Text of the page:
The possibility that the missing Malaysian Airlines Flight MH370 could have made it to the Andaman Sea, off the coast of the Andaman & Nicobar Islands, could raise questions about the effectiveness of India's air defence systems.
If the flight did enter the Andaman Sea, on way to the Bay of Bengal, Indian air defence radars should have ideally detected it.
The possibility of the aircraft heading into this area came up on Saturday when Malaysian Prime Minister Najib Razak mentioned it as one of the two possible routes the missing plane took.
According to him, the joint investigation by Malaysian and global agencies indicated a distinct possibility that flight MH370 was near the Andaman Islands.
According to senior Indian Air Force (IAF) officials, India does maintain a radar north of Port Blair in the Andaman Islands. This radar is primarily directed at the Myanmar's Coco Islands, which is believed to serve as a base for Chinese military activity.
However, with a range of about 200 nautical miles, it can detect air movement in the area.
"We use primary radars that can detect any movement in the air. The radar coverage in the Andamans is limited, but capable," a senior air force official told HT on the condition of anonymity since he is not authorised to speak to the media.
Civilian radars used by Air Traffic Controllers across the globe use secondary radars that use data streaming in from transponders fitted on board the aircraft. These radars are programmed to avoid detecting other flying objects but can be picked up by the primary radars that the military uses.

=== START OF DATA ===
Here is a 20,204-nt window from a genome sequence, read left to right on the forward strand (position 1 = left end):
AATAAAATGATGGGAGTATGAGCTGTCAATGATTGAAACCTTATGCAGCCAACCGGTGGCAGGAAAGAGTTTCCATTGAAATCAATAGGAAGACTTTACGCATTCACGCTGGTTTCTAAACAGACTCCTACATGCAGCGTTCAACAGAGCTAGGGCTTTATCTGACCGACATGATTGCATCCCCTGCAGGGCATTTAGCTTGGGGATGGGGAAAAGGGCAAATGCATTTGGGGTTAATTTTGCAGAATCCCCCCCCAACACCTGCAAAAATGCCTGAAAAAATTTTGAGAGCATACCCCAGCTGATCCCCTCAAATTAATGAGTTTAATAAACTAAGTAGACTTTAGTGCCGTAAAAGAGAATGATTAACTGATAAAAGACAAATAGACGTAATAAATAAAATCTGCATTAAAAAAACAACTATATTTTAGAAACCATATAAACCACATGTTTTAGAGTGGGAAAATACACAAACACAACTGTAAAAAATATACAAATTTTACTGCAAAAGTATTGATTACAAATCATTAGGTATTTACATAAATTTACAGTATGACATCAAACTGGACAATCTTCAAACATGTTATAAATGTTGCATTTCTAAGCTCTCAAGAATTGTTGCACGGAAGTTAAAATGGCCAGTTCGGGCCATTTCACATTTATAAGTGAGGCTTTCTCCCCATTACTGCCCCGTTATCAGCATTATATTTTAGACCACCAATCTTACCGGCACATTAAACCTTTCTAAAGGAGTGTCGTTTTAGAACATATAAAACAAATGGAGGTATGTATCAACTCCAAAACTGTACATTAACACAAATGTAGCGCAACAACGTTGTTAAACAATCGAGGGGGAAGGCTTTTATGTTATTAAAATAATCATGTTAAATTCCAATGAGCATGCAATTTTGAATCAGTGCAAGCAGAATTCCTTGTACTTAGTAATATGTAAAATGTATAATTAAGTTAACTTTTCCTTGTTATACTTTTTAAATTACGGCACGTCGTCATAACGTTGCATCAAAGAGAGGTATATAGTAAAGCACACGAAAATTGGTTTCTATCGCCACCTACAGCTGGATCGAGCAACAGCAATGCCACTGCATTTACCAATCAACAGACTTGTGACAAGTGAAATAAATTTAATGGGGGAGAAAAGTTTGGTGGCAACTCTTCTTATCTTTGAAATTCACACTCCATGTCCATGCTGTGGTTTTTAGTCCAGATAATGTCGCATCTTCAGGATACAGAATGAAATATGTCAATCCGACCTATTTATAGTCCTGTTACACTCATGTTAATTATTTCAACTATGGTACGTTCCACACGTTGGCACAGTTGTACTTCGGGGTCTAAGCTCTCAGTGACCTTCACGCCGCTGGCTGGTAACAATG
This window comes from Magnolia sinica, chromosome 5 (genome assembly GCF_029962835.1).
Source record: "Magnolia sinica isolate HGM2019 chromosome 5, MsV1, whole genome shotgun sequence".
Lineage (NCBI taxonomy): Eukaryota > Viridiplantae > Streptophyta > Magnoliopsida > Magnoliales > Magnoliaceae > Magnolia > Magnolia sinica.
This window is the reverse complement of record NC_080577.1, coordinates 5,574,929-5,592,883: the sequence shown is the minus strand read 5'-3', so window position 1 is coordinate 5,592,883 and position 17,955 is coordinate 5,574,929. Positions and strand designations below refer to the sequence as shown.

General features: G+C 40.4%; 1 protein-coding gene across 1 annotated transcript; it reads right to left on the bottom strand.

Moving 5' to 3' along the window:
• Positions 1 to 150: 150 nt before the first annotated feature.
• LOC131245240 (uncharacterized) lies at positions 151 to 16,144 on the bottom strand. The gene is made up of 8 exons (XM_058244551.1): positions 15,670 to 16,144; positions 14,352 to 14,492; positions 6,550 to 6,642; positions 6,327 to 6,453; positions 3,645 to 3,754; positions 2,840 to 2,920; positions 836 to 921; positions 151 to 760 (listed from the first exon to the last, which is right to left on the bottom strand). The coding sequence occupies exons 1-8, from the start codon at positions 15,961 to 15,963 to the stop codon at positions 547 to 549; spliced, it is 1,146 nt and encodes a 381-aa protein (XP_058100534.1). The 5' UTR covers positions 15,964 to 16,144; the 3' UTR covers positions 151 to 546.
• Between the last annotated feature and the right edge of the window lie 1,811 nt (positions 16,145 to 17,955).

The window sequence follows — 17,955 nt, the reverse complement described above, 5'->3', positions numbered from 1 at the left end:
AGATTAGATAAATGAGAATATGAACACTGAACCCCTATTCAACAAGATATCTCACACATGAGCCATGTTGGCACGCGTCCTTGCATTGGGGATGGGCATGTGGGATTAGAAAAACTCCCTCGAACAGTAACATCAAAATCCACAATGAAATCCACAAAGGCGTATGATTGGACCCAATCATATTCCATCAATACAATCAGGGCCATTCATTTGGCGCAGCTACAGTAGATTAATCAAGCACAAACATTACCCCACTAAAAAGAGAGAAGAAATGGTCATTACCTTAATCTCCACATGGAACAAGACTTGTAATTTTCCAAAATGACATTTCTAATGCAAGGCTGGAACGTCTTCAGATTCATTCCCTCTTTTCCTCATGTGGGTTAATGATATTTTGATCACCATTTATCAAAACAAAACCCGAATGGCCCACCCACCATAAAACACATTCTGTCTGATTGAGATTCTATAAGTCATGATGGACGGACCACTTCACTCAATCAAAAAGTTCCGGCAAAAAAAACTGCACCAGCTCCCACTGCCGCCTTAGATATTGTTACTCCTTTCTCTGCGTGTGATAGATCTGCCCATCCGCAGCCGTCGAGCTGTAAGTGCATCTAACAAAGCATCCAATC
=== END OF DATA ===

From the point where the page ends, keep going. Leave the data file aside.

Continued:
"The radars that we have in the Andaman Islands have a range of about 200 NM, but our shore-based radars usually have limited coverage," former naval chief Admiral Sureesh Mehta told HT.
Mehta, who is also a navy combat pilot, is familiar with the tri-service command capabilities that are present on the Andaman Islands.
"While the Andamans are designated as a Flight Information Region (global earmarked spaces to track aircraft), it is not on the air corridor taken by civilian aircrafts," he said.
"But if anything were to happen in this FIR, it will be our responsibility."
The Boeing 777 is capable of flying non-stop between long distances such as New Delhi and New York and therefore Andamans and the east coast of India has emerged as one of the two possible routes that the aircraft took after leaving Kuala Lumpur.
Incidentally, the Malaysian PM Razak confirmed that the transponder and the communications on board the missing flight had been "deliberately" switched off. This raises concerns about a possible hijacking of MH 370.
on Malaysia, click